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Rob

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Reply with quote  #6 

Hi Gail.  Welcome to the board.  

 

I was very touched to read your post.  Please know there is a way forward for you.  When my symptoms first developed, I also had terrible pain (in my left ear, like you) and extreme sensitivity to sound in both ears.  Like you, I was also scared about what going to work would hold for me, whether it would further exacerbate my symptoms, and what options I had.  

 

Hyperacusis is a treatable challenge and there are steps you can take to help you increase your tolerance of sound and alleviate the burning pain you are experiencing.  The first thing to do, as you know, is to find a clinician who is knowledgeable with respect to hyperacusis.  Placing wax on your eardrum is not a good idea, but there are other steps you can take that will be of considerable help to you.  From what I understand, the incidence of tinnitus (i.e., the ringing sound you experienced) and sound sensitivity are important issues for people in your field due, no doubt, to the daily exposure to loud, high-pitched sound.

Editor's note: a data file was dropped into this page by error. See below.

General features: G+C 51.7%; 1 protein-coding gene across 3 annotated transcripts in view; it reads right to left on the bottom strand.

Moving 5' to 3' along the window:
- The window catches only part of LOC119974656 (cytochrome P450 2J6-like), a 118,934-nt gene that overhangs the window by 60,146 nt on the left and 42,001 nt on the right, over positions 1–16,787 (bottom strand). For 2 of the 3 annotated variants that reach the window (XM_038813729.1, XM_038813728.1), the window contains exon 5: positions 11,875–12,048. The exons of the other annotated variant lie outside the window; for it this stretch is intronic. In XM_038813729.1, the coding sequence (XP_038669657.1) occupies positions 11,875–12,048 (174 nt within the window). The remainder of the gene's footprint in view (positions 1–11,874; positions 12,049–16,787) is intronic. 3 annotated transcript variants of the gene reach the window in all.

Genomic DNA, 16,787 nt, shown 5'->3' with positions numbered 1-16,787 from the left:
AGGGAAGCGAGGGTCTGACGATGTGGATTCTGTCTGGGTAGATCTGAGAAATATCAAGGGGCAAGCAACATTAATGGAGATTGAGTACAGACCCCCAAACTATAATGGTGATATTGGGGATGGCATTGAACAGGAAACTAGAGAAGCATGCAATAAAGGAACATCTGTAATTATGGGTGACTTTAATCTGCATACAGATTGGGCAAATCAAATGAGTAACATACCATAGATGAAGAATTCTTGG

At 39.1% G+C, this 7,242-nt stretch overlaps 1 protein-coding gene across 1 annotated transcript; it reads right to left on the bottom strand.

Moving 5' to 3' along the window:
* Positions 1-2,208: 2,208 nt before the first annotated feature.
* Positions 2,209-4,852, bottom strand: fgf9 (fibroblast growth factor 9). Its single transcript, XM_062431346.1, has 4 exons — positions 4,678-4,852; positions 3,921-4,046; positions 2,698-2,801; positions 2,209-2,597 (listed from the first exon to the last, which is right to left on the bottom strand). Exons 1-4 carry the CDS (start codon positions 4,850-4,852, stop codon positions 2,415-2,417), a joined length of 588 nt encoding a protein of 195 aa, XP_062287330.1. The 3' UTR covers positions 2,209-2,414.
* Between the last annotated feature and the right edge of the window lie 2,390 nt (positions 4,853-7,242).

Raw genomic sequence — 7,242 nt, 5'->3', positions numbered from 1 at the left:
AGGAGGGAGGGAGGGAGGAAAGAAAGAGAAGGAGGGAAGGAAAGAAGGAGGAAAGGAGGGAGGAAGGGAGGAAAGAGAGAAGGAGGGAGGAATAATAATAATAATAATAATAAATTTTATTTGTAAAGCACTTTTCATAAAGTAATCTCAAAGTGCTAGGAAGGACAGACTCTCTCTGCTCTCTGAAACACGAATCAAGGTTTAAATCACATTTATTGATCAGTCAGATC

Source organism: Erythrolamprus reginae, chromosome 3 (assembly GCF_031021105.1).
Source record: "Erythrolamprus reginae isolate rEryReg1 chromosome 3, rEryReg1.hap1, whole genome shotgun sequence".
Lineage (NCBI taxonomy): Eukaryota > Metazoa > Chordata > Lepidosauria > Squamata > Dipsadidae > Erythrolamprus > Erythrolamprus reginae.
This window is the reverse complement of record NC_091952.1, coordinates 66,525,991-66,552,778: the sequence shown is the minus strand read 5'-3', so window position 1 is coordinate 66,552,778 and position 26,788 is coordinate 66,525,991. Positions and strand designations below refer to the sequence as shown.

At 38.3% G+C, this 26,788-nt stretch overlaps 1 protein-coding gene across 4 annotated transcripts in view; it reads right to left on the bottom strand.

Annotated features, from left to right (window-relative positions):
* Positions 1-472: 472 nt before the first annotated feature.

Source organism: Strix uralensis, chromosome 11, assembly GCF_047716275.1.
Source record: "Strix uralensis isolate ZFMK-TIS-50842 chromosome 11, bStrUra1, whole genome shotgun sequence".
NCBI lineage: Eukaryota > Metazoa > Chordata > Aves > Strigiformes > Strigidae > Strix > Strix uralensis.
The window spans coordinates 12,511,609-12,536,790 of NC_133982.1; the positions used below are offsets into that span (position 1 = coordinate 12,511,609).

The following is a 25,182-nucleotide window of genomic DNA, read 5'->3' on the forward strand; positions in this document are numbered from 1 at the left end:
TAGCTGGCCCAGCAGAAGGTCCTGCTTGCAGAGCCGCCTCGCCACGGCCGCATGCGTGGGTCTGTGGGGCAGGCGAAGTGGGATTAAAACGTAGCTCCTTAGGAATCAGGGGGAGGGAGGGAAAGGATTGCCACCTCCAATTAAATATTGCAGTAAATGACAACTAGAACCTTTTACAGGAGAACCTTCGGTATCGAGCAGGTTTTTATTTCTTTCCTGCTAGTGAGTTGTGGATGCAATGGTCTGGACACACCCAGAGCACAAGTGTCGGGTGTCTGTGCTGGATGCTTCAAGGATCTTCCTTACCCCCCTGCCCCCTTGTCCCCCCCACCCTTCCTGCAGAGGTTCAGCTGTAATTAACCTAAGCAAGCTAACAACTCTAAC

If your latest ENT did not administer it to you in order to help diagnose you, there is a very good test known as a Loudness Discomfort Level (LDL) test that can give a clinician a good indication of the presence and extent of your decreased sound tolerance.  

 

In Mississippi, you could contact this audiologist at the University of Mississippi Medical Center.  

 

Charles Bishop, Au.D.

Otolaryngology and Communicative Sciences

2500 North State Street

Jackson, MS 39216

610-984-5160

601-815-6986 fax

http://www.umcent.com 

 

What is the NRR rating of the earplugs you are using?  

 

If you are in a position where you can take some time off from work, at least until you talk to someone who can examine and begin to treat you, for what it’s worth I think that would be wise.  If not, it is a very good idea to continue wearing hearing protection at work.

 

Hang in there, Gayle.  There are steps you can take to deal with this and clinicians who can help to guide you. 

 

Rob 

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gothceltgirl

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Reply with quote  #7 
I know it's many years later and this thread is old, but that is fantastic. I'm going to share this with my BFF. So awesome & funny [smile]
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Mary4950

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Reply with quote  #8 
speaking of 'laundry'